The Afterpay Juggernaut


...that a company that makes no profit and has risen 600% plus from its lows in March, is raising $800m and the two company founders were selling $250m worth of shares and potentially more to come in November. Of the $800m in fresh equity, $650m will be sold through a placement while $150m will be offered to existing retail shareholders in lots of up to $20,000.

What if I told you that this company had a market cap of around $18bn? What if I told you it was expecting EBITDA of $20m-$25m this FY?

That company is Afterpay (APT) of course. The little Aussie company that can and just keeps on doing. Seems it is Teflon as far as its business goes.

Part of the reason that APT is so successful at what it does, is it does it very well. It is a really simple product. No bells or whistles. No complications. Easy to use. Easy to understand. It does what it says on the box.

The business model is a little like Selleys No More Gaps. It just keeps expanding and moving into new markets. Canada is next up it seems.

Yesterday the company released its business update. A massive amount of big numbers. Big numbers are what APT does best. Everything about it is big.

  • 116% increase in active customers.
  • 72% rise in active merchants.
  • Underlying sales up 112% 4Q sales up 127%.
  • US users up 219%
  • 1m users in the UK in just a year.
  • Underlying sales of $3.8bn for 4Q.
  • Adding 20,500 new customers a day.
  • Australian users grew only 18%.

Remember that sales are not really sales but the transactions that APT funds through its platform. It charges the merchants a fee for use of around 4%. The company has a 2% margin on those sales through its platform. The key to profits one day is keeping the bad debts down and the marketing costs of customer acquisition under control.

It costs money to expand into new countries. Does have plenty of that now.

Also, it is worth noting that the media talks of it raising an extra $250m from the founder’s shares, well no, that money does not go to APT but to the founders, Anthony Eisen and Nicholas Molnar.

The big kicker in the APT share price was the vote of confidence from Tencent when it bought 5% in the market. Its price around 2260c. It is now bidding aggressively for more stock and prepared to pay 6600c according to the leaky sources inside the brokers. The SPP will be another disappointment for retail shareholders. Expect a large scale back and that old pro-rata allocation.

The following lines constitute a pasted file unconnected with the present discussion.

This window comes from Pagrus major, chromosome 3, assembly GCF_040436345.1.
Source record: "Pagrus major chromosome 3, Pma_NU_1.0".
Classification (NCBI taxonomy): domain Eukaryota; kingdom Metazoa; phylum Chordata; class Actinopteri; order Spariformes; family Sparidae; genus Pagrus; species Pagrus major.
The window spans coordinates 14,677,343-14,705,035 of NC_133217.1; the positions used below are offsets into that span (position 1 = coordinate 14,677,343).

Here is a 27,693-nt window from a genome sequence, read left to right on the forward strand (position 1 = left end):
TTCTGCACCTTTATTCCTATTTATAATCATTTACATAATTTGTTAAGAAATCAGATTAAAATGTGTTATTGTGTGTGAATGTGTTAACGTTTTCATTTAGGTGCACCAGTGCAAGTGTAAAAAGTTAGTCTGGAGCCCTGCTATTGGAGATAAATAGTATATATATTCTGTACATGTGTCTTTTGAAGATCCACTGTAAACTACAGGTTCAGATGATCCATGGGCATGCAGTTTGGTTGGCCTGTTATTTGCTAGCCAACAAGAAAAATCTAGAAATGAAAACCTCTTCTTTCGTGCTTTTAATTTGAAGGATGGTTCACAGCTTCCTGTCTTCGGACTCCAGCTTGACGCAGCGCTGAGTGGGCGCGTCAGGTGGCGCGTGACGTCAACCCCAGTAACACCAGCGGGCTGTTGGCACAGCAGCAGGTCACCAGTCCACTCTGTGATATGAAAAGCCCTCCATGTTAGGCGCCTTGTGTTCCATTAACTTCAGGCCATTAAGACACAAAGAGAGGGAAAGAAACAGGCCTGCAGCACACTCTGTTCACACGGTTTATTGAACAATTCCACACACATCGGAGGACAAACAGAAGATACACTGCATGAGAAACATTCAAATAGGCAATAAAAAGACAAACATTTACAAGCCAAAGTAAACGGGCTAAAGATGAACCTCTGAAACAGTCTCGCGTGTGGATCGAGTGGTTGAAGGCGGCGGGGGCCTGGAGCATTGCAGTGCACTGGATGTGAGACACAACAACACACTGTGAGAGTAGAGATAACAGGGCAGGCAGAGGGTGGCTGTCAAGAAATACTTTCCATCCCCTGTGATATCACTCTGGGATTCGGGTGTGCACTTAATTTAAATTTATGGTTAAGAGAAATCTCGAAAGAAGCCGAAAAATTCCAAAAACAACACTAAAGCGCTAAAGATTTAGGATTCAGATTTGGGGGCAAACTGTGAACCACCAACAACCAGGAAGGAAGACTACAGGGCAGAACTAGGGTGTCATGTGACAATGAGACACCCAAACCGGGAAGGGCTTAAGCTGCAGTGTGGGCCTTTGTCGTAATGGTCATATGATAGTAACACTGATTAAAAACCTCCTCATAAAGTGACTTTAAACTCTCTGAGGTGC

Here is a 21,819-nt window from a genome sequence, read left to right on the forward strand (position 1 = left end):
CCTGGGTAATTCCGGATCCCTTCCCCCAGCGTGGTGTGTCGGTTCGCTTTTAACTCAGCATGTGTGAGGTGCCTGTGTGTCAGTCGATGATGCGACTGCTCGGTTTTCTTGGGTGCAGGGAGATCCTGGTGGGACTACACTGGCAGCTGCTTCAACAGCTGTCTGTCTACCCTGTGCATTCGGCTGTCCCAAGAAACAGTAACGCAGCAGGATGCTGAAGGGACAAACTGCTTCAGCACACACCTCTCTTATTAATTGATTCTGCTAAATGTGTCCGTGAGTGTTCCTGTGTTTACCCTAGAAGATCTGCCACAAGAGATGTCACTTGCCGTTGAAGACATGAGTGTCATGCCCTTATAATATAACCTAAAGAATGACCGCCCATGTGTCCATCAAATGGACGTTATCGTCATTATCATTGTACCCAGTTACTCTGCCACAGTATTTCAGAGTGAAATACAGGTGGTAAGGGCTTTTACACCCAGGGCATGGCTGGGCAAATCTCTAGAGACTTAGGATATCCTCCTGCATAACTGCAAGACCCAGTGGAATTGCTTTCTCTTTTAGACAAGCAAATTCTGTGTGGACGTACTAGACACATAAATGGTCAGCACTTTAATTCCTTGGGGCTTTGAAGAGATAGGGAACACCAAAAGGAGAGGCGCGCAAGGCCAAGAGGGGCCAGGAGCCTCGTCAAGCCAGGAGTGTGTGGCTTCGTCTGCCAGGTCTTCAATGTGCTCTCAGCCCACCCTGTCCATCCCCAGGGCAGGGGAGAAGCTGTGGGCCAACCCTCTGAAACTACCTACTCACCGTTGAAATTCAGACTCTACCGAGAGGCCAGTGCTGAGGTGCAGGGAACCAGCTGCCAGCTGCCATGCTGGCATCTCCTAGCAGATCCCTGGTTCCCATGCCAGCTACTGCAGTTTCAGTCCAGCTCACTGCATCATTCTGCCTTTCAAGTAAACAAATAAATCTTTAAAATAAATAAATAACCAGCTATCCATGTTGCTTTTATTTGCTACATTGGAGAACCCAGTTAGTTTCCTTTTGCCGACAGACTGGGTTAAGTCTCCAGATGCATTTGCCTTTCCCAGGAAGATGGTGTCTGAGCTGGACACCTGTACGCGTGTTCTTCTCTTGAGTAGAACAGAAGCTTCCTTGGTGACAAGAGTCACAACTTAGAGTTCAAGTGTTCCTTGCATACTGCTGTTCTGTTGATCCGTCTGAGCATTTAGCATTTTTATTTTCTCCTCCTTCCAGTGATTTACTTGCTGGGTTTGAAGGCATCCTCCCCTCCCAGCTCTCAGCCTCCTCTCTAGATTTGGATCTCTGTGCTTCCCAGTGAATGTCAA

It was interesting to read the article in The Australian about the coincidence of analyst upgrades to target prices and then the capital raise from the same brokers. UBS still has a target price of only 2500c, and this is after raising it from 1400c. It also has a sell recommendation. Citi, which is broker to the deal recently, raised its Price Target from 2710c to 6425c. RBC Capital Markets, one of the other brokers involved, raised its target to 6000c from 2900c.

Clearly both brokers were playing catch up to the reality of the stock prices. It probably helped them win the mandate too. Call me cynical. Maybe a good indicator of a placement coming is a large price target upgrade?

That is part of the problem with broker research. Marcus has talked about this extensively. You have to remember that research costs a lot of money. Analysts that are any good are expensive. Brokerage rates are a shadow of their former self, so producing an in-depth research product on a sector or company is a large and expensive undertaking with the return on capital (brokerage) not guaranteed. The kicker for brokers, and the reason why they do it, is to win business from the company itself. Every research piece from a major broker will be run by the company for comment before publication too.